Hospitals Experiment With New Marketing, But Critics Say Money Should Be Spent On Health Care
Hospital marketing can be an effective way to attract doctors and new patients, but some critics say hospitals should spend the money on health care instead.
Kaiser Health News, in collaboration with NPR, reports on an innovative new marketing event: doctor-patient speed dating. A hospital outside Dallas, Texas, "running the event hopes to hook up people needing doctors with physicians looking for new patients. ... Physicians and parents pair off for five minutes, then rotate into new conversations. ... Although some critics say marketing drives up the cost and use of health care, many in the hospital industry say it's crucial in the face of increasing competition, which includes not only other hospitals, but also private operations such as surgical and imaging centers. In addition, they say much of hospital marketing is geared to educating patients and physicians about the hospital's quality and services" (Gold, 5/18).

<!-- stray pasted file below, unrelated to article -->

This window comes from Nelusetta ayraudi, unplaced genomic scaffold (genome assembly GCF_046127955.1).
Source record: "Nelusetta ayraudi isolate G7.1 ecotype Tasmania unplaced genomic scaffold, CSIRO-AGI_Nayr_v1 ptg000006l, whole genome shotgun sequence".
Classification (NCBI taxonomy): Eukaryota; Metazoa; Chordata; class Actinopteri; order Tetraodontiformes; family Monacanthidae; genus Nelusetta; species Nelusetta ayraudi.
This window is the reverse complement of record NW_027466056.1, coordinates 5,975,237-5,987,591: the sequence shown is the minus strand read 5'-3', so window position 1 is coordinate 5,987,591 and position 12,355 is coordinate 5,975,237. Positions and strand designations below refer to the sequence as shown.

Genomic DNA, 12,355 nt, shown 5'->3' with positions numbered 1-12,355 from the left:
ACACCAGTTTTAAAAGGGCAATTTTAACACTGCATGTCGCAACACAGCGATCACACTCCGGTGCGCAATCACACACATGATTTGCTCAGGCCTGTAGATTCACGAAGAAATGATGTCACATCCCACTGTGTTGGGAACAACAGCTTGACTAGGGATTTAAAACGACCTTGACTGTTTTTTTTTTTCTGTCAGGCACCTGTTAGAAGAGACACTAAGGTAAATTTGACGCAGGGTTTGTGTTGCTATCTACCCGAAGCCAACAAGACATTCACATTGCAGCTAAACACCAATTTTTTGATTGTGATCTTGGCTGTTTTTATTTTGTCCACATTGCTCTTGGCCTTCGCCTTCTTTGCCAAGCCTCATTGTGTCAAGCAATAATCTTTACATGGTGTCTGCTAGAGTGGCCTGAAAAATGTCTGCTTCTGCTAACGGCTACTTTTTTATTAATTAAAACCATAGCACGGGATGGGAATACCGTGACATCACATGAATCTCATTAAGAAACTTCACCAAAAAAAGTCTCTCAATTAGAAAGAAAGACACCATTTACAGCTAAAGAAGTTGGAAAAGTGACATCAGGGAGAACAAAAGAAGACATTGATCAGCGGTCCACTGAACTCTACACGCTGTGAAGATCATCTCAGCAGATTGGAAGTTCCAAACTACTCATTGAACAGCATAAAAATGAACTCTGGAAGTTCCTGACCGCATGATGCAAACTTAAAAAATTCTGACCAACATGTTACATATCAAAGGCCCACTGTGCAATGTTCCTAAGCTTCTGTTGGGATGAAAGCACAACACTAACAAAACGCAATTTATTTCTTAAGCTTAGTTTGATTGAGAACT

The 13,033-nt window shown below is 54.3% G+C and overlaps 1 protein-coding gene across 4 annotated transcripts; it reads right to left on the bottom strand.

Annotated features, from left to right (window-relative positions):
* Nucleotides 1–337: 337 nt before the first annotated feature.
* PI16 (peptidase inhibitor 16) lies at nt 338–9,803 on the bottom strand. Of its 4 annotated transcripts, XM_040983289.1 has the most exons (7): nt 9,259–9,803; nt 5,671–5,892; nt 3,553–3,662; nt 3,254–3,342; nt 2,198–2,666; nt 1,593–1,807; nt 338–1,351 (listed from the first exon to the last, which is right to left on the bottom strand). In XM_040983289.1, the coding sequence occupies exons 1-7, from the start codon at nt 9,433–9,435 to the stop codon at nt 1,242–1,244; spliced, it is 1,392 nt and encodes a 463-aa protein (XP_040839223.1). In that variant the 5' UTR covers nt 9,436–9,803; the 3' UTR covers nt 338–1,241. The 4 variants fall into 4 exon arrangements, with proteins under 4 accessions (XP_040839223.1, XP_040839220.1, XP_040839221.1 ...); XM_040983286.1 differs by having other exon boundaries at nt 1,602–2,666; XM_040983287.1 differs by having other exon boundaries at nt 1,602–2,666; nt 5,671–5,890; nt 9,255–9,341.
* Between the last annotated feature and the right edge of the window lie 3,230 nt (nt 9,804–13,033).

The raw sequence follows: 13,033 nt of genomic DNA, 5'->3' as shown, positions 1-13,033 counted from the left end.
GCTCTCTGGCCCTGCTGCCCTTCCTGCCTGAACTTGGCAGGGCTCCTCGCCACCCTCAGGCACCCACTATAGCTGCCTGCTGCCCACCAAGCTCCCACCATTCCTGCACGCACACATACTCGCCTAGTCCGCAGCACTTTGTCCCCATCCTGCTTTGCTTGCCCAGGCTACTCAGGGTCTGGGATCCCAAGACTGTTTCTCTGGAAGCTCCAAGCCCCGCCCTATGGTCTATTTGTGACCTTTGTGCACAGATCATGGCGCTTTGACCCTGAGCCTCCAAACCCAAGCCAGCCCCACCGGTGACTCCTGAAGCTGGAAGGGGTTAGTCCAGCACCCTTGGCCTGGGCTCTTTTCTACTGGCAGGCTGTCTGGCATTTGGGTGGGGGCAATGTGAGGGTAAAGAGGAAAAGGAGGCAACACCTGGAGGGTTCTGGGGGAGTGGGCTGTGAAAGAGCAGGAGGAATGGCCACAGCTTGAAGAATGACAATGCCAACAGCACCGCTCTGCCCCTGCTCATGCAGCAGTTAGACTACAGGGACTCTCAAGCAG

NPR also interviewed James Unland, editor of the Journal of Health Care Finance, who argues that hospitals should not spend money on radio or television advertising, which is expensive. Instead, he says, marketing can be done more efficiently and cheaply through direct mail and the Internet (Neary, 5/18).